31 January 2013

Researchers explode widespread myths about obesity


Many people believe that slow weight loss, sex and breastfeeding prevent and relieve obesity. But these are some of the myths which Arne Astrup, DMSc, from the Department of Nutrition, Exercise and Sports at the University of Copenhagen is now laying to rest as part of groundbreaking collaboration with a team of leading American researchers. The goal is to provide more accurate health advice and better policies to combat obesity. The research results are being published today in the New England Journal of Medicine.

Arne Astrup

Centre Director of OPUS, professor Arne Astrup. Download free press photo.

There are many ideas circulating on which measures are required to prevent and treat obesity.

An international team of researchers headed by David Allison from the University of Alabama at Birmingham has studied the scientific literature on the subject and compared it with the news coverage in the media with a view to separating the myths from the scientifically documented facts.

The researchers have been able to document that non-scientific opinions about obesity are prevalent globally in everything from slimming guides and TV programmes to social media like Facebook and authorities such as the World Health Organisation and the Danish Health and Medicines Authority. This has a bearing on public health, political decisions and public health recommendations.

 “When the Danish Health and Medicines Authority advises overweight people to lose weight by taking small steps towards achieving their goal because, in the long term, it results in greater weight loss, this is a myth which lacks scientific documentation. It shows that even public authorities are contributing to spreading and reinforcing myths in the general population. This problem has to be addressed if we are to stand a chance of battling one of the most prevalent diseases in society,” says Head of Department and Professor Arne Astrup, DMSc, from the Department of Nutrition, Exercise and Sports at the Faculty of Science, University of Copenhagen. 

Seven popular myths exposed

The researchers identified seven widely-held myths in the media which fly in the face of the scientific documentation which is available.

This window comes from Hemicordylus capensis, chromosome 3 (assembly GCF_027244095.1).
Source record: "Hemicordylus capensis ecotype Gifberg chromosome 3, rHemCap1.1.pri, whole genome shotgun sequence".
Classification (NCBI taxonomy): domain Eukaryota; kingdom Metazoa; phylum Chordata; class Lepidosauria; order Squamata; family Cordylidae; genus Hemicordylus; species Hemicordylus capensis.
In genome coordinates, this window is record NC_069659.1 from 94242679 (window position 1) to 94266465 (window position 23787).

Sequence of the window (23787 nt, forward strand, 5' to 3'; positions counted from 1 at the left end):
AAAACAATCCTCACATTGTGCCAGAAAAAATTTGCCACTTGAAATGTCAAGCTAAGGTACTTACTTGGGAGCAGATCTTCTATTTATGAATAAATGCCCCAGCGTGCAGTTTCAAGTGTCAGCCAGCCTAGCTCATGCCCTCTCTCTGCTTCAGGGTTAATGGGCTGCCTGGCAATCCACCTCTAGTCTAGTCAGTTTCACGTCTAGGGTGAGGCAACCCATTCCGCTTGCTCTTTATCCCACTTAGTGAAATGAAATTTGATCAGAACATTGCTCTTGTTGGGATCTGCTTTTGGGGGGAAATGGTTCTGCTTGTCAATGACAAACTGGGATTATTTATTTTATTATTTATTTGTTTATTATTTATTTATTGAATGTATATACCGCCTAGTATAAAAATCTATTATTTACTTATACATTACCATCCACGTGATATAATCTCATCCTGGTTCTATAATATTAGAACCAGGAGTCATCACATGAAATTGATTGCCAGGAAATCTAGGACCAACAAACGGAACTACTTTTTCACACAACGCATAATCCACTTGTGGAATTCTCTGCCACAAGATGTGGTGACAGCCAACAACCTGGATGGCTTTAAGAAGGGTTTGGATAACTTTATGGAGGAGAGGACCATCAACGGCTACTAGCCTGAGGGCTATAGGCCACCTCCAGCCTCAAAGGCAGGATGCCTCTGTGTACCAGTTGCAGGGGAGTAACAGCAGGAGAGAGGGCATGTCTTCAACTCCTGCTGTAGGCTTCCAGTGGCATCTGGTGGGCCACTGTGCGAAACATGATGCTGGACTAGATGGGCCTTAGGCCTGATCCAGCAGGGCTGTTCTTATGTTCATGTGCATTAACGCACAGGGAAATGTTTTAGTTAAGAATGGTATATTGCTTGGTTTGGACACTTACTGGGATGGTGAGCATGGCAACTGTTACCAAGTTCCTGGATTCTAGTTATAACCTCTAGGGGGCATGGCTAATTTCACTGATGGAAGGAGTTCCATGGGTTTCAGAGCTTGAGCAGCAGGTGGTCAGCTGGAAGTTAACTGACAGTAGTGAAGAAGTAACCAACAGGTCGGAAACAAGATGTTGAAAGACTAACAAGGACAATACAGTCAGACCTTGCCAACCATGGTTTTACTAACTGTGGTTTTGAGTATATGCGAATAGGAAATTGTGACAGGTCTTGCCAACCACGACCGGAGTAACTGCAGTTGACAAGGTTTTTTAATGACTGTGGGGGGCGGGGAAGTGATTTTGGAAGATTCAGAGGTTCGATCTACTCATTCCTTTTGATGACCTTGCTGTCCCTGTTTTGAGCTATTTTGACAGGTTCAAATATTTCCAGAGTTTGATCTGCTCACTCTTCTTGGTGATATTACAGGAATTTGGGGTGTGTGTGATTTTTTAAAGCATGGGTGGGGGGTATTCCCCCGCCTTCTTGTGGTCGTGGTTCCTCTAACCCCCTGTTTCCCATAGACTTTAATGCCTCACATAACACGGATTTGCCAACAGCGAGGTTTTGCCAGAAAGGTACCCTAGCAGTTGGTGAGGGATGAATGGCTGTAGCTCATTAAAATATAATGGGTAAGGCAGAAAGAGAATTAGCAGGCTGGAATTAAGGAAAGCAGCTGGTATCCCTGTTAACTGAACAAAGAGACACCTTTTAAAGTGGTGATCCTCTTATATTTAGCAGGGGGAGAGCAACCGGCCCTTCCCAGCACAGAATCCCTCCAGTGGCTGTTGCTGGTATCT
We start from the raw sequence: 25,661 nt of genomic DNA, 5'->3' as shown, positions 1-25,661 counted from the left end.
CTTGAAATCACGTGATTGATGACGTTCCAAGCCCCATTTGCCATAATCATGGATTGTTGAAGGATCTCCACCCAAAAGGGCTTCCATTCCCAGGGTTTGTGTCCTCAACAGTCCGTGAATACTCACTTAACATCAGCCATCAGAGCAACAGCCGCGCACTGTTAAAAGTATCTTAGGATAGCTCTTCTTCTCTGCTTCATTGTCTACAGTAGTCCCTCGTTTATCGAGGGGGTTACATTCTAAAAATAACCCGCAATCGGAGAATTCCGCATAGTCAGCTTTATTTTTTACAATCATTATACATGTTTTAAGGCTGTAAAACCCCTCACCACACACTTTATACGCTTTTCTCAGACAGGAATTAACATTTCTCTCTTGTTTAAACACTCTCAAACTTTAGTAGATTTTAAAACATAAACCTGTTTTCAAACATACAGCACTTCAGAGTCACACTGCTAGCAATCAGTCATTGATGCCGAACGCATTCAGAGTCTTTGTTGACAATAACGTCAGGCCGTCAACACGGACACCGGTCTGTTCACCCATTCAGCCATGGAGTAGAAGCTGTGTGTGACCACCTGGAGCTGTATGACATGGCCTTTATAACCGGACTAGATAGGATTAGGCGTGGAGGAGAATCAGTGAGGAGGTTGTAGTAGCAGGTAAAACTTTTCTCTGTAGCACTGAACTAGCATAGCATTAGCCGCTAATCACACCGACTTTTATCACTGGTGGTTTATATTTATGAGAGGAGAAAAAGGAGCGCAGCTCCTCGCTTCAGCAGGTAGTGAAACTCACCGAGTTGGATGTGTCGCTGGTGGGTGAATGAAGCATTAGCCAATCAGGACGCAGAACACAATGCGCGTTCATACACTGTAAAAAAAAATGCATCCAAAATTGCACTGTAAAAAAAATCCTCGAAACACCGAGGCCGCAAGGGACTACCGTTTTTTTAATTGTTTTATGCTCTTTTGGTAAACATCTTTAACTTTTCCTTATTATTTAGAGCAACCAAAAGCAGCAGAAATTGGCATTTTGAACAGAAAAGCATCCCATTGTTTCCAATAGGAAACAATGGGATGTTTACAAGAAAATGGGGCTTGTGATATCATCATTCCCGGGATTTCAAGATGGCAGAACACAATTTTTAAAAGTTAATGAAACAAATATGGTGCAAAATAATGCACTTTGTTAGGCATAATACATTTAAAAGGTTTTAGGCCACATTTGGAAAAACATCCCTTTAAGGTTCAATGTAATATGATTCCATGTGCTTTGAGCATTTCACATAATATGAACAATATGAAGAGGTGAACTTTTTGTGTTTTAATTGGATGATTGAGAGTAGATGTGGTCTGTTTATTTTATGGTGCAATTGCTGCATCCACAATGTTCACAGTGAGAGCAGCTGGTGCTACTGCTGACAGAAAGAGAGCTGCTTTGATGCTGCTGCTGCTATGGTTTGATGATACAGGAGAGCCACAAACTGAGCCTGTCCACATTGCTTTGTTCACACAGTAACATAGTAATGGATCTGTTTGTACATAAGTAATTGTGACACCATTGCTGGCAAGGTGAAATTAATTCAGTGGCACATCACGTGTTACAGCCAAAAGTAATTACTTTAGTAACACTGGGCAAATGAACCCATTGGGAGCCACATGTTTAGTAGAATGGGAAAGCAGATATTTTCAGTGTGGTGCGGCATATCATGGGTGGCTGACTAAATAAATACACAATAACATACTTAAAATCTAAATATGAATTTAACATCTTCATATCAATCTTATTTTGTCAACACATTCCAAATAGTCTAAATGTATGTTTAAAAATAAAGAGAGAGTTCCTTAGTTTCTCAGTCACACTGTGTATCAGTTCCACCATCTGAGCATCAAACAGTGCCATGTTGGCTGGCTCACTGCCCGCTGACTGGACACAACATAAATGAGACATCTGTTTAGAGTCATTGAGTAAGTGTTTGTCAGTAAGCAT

“It appears that many people, for example, believe that it is better to lose weight gradually because it helps to prevent us from putting on weight again. However, scientific studies show that the opposite is true – that people who lose weight quickly are better able to maintain their weight level afterwards,” says Arne Astrup, adding: 

“You often hear warnings about yo-yo diets or weight cycling, where you ‘cycle’ up and down in weight, as it is supposed to be extremely dangerous. But in the scientific literature there is nothing to say that it is unhealthy; in fact, experiments with animals show that we humans are biologically equipped to tolerate large fluctuations in the size of our fat deposits. A sensible piece of advice would be that you don’t have to worry about putting on weight after you have been on a diet as long as the diet is sufficiently nutritious and is combined with exercise.” 

The team of researchers also identified a number of well-documented facts:

“We could, for example, see that when overweight children lose weight, it produces the biggest effect when it takes place at home and involves the child’s parents. Many studies also show that even though being genetically predisposed to obesity plays a role, it is not a decisive factor in whether or not you become obese. Finally, reducing the number of calories you consume is still a safe way of losing weight,” says Arne Astrup. 

Regular exercise also proved to help weight loss, but only when you burn more than you consume, which means, of course, that you need to be aware of what you eat.

People hear what they want to hear

According to Dr David Allison, part of the reason why myths have such a big impact is as follows:

“One factor which plays a role is ‘the exposure effect’; if a message is repeated for long enough, people end up believing it. Another contributory factor is our tendency to seek and believe in sources of information which confirm our own views.” The research results are supported by a grant from the National Institutes of Health, USA, and the Nordea Foundation, Denmark. (OPUS-centre)

Read the scientific article "Myths, Presumptions and Facts about Obesity"


Centre Director for OPUS, Arne Astrup mobile +45 2143 3302  or email ast@nexs.ku.dk